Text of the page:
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All children have a right to a home with loving people to care for them. But each year in the United States, more than three million children are reported abused or neglected millions of children are abused, neglected, or abandoned by their families. Nearly half a million of them are removed from their homes and placed in foster care or institutions. Eventually, they end up as "Wards of the Court" and a Judge must decide their future. A child's future can easily get lost in an overburdened system.
Tragic stories of abuse and neglect make the headlines and statistics of brutalized children are often quoted in the media. Concerned citizens shake their heads and ask, "Why doesn't someone do something?" That's where you step in and help by becoming a Court Appointed Special Advocate (CASA) volunteer speaking up in court for the best interest of the child.
This isn't an issue in a far-off location. It is happening in the State of Arizona, the County of Cochise and in the town where you live.
You don't have to be a lawyer or social worker to be a volunteer. We're simply looking for people with a desire to help abused children. As a CASA volunteer, you'll receive training from professionals in the legal and welfare fields, and you'll have the complete support of your CASA organization to help you through each case.
The Court Appointed Special Advocate (CASA) Volunteer is appointed by the Presiding Juvenile Judge and acts as their "eyes and ears" to help them determine what is best for these "dependent" children. The Volunteer has the authority, by Court Order, to gather confidential information about the children and their family; determine if reasonable efforts have been made to reunify the family once the cause of the children's removal has been addressed; to help ensure that appropriate case planning is implemented, and to make sure that services are available for both the child and family.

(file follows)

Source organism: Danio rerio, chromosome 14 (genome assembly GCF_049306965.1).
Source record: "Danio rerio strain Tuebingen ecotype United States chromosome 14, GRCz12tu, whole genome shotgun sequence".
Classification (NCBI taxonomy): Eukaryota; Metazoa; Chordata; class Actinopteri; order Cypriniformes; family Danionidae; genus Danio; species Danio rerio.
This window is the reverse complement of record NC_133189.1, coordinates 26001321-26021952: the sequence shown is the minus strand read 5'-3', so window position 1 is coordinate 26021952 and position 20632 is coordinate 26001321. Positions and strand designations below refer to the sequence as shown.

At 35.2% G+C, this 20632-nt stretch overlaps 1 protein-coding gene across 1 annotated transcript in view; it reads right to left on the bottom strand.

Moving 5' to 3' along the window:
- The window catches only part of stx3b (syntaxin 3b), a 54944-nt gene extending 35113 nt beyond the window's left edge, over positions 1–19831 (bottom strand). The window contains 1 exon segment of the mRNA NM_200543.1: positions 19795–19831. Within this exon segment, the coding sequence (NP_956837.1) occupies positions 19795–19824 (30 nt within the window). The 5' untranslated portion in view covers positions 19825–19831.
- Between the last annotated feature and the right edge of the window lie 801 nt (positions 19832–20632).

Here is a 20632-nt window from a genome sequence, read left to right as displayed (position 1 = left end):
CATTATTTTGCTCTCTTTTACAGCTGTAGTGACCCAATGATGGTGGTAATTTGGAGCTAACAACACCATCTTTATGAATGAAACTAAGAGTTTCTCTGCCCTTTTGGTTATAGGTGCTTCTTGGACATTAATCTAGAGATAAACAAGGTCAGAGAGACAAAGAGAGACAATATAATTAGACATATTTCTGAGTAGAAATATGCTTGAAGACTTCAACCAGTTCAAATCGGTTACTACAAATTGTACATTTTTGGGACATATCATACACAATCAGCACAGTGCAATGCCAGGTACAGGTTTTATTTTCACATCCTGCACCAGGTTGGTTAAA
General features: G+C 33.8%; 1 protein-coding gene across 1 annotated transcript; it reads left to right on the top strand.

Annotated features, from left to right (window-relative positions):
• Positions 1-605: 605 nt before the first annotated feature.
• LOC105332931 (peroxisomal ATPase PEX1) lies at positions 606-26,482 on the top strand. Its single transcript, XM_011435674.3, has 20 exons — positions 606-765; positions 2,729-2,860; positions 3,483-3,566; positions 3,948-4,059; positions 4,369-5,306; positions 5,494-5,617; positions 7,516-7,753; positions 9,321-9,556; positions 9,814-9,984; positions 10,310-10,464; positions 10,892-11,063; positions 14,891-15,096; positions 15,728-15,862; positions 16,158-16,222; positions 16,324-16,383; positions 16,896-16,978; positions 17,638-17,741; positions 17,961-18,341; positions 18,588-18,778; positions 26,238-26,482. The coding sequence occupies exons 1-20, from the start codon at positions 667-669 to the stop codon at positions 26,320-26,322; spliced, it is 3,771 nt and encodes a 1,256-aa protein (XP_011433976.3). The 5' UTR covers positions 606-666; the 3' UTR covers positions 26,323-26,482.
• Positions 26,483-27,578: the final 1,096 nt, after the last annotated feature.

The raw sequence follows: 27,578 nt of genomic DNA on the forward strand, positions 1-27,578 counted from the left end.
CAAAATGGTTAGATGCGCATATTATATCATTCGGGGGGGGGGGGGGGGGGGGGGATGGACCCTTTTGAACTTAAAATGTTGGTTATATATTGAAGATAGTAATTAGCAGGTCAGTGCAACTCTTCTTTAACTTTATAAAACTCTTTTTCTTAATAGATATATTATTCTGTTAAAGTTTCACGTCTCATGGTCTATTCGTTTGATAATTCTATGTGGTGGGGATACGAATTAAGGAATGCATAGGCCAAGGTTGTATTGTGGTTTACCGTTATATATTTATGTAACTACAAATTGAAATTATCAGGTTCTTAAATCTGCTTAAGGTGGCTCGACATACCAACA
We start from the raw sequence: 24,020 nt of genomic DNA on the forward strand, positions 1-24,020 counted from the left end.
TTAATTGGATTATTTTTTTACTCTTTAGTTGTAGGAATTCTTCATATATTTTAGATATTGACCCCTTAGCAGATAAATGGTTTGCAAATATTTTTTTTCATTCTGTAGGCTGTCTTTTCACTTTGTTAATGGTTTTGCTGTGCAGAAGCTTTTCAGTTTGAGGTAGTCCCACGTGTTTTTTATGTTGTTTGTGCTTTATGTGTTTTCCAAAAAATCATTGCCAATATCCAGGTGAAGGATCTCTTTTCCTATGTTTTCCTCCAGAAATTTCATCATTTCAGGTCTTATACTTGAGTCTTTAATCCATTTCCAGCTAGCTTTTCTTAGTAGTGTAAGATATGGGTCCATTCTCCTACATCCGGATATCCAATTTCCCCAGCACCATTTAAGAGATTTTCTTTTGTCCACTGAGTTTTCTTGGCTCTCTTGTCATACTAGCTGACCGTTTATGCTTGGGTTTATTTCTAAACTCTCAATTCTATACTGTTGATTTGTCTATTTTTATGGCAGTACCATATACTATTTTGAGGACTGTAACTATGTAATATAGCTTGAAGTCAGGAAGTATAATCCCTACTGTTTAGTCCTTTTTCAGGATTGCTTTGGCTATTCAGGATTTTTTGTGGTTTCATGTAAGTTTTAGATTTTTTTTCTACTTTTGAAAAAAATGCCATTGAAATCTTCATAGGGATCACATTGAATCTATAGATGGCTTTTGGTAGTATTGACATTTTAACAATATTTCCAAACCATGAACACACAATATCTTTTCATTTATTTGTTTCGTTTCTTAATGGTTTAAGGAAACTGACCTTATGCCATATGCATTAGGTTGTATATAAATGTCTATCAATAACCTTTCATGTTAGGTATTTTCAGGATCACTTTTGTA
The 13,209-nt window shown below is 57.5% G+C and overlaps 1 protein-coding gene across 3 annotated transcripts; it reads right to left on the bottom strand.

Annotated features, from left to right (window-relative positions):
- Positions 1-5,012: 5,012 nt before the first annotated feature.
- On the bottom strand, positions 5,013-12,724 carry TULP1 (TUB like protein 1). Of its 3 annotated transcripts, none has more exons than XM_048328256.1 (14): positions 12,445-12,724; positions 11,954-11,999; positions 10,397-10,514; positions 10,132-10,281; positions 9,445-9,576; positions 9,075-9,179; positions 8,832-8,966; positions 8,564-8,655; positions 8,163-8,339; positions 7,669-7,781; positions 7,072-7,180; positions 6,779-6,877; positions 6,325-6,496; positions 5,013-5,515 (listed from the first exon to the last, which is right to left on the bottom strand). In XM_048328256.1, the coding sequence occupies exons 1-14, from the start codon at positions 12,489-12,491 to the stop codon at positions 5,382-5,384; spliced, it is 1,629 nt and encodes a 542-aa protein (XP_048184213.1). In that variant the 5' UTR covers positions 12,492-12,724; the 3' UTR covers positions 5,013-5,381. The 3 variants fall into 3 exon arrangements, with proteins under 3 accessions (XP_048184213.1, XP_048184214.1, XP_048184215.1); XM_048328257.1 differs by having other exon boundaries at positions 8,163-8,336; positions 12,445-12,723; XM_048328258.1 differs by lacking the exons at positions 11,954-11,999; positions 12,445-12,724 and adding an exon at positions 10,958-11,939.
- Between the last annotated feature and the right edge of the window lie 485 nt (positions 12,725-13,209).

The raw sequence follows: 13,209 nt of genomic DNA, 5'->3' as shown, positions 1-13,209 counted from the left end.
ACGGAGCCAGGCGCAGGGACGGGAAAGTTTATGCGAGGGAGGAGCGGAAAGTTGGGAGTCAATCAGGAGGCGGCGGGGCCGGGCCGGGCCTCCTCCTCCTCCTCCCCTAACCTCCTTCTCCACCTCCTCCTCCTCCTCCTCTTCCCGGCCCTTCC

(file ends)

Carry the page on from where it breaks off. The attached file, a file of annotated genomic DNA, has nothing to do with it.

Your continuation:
The Volunteers make an independent assessment of the situation and then develop recommendations as to what the best permanent placement should be. That could include return to parent, placement with a relative, long-term foster care, or adoption. And they always let the child know they are there, with them all the way until that one goal is reached - a safe, permanent and nurturing home.
They prepare written reports for the Court to inform the Judge of his/her assessment of the case, opinions and concerns, and recommendations regarding placement, counseling, medical needs, educational needs, and such. The Volunteer is asked to attend all court hearings and other meetings involving his/her case.
Perhaps the most important role of the CASA is to develop a caring, positive relationship with the child and to be a stable presence for the child. Because these children often experience many different placements, caseworkers, and/or therapists, while they are in the child welfare system, there is a great need for one person to be there for them the entire time.
Currently in Cochise County, we have about 200 children in foster care. Only about 30% of those children have a Court Appointed Special Advocate (CASA) who has taken action to give them a voice in court. The CASAs in Cochise County dedicate time and energy to ensure that the best interests of our children in care are being met. Never has the need for CASAs been greater than it is now! Will you take positive action for Cochise County's foster children? Make that call today!